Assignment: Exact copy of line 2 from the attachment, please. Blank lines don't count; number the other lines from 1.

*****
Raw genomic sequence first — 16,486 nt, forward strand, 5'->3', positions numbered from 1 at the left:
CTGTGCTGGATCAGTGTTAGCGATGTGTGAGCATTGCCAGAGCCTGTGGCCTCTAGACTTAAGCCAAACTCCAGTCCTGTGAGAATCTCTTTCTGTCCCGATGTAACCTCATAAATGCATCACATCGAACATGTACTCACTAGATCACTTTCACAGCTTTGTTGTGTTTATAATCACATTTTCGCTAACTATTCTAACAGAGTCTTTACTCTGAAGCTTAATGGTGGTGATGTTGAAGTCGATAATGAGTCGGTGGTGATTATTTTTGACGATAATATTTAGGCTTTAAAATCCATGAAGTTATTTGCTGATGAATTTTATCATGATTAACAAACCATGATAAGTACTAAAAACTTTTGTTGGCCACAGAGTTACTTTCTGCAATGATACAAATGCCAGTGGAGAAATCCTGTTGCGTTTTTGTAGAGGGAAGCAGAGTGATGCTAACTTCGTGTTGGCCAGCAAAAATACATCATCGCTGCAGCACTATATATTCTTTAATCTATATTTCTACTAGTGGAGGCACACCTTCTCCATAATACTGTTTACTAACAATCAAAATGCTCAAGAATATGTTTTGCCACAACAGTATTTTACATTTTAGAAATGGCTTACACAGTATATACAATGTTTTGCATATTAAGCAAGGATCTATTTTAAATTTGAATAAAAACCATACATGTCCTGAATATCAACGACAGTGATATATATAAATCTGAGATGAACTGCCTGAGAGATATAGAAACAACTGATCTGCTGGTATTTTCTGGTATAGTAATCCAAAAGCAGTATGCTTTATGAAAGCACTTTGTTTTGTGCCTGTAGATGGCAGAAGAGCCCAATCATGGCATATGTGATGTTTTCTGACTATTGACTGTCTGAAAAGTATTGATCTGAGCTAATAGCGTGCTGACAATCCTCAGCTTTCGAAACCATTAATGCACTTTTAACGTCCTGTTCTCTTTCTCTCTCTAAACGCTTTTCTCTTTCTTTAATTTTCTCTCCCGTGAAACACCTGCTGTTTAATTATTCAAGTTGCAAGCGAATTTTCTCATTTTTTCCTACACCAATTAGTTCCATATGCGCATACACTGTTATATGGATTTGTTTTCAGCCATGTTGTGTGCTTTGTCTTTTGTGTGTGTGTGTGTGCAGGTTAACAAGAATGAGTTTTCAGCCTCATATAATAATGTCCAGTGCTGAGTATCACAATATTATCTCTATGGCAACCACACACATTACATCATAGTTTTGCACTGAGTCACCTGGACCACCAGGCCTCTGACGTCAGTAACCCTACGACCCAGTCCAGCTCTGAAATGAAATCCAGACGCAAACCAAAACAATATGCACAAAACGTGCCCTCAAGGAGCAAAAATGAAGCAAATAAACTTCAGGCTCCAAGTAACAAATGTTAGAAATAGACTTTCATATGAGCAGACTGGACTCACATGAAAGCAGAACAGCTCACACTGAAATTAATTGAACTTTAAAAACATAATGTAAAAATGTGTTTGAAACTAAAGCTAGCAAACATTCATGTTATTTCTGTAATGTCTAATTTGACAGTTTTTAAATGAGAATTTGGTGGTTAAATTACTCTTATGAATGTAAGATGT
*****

CTGTGCTGGATCAGTGTTAGCGATGTGTGAGCATTGCCAGAGCCTGTGGCCTCTAGACTTAAGCCAAACTCCAGTCCTGTGAGAATCTCTTTCTGTCCCGATGTAACCTCATAAATGCATCACATCGAACATGTACTCACTAGATCACTTTCACAGCTTTGTTGTGTTTATAATCACATTTTCGCTAACTATTCTAACAGAGTCTTTACTCTGAAGCTTAATGGTGGTGATGTTGAAGTCGATAATGAGTCGGTGGTGATTATTTTTGACGATAATATTTAGGCTTTAAAATCCATGAAGTTATTTGCTGATGAATTTTATCATGATTAACAAACCATGATAAGTACTAAAAACTTTTGTTGGCCACAGAGTTACTTTCTGCAATGATACAAATGCCAGTGGAGAAATCCTGTTGCGTTTTTGTAGAGGGAAGCAGAGTGATGCTAACTTCGTGTTGGCCAGCAAAAATACATCATCGCTGCAGCACTATATATTCTTTAATCTATATTTCTACTAGTGGAGGCACACCTTCTCCATAATACTGTTTACTAACAATCAAAATGCTCAAGAATATGTTTTGCCACAACAGTATTTTACATTTTAGAAATGGCTTACACAGTATATACAATGTTTTGCATATTAAGCAAGGATCTATTTTAAATTTGAATAAAAACCATACATGTCCTGAATATCAACGACAGTGATATATATAAATCTGAGATGAACTGCCTGAGAGATATAGAAACAACTGATCTGCTGGTATTTTCTGGTATAGTAATCCAAAAGCAGTATGCTTTATGAAAGCACTTTGTTTTGTGCCTGTAGATGGCAGAAGAGCCCAATCATGGCATATGTGATGTTTTCTGACTATTGACTGTCTGAAAAGTATTGATCTGAGCTAATAGCGTGCTGACAATCCTCAGCTTTCGAAACCATTAATGCACTTTTAACGTCCTGTTCTCTTTCTCTCTCTAAACGCTTTTCTCTTTCTTTAATTTTCTCTCCCGTGAAACACCTGCTGTTTAATTATTCAAGTTGCAAGCGAATTTTCTCATTTTTTCCTACACCAATTAGTTCCATATGCGCATACACTGTTATATGGATTTGTTTTCAGCCATGTTGTGTGCTTTGTCTTTTGTGTGTGTGTGTGTGCAGGTTAACAAGAATGAGTTTTCAGCCTCATATAATAATGTCCAGTGCTGAGTATCACAATATTATCTCTATGGCAACCACACACATTACATCATAGTTTTGCACTGAGTCACCTGGACCACCAGGCCTCTGACGTCAGTAACCCTACGACCCAGTCCAGCTCTGAAATGAAATCCAGACGCAAACCAAAACAATATGCACAAAACGTGCCCTCAAGGAGCAAAAATGAAGCAAATAAACTTCAGGCTCCAAGTAACAAATGTTAGAAATAGACTTTCATATGAGCAGACTGGACTCACATGAAAGCAGAACAGCTCACACTGAAATTAATTGAACTTTAAAAACATAATGTAAAAATGTGTTTGAAACTAAAGCTAGCAAACATTCATGTTATTTCTGTAATGTCTAATTTGACAGTTTTTAAATGAGAATTTGGTGGTTAAATTACTCTTATGAATGTAAGATGT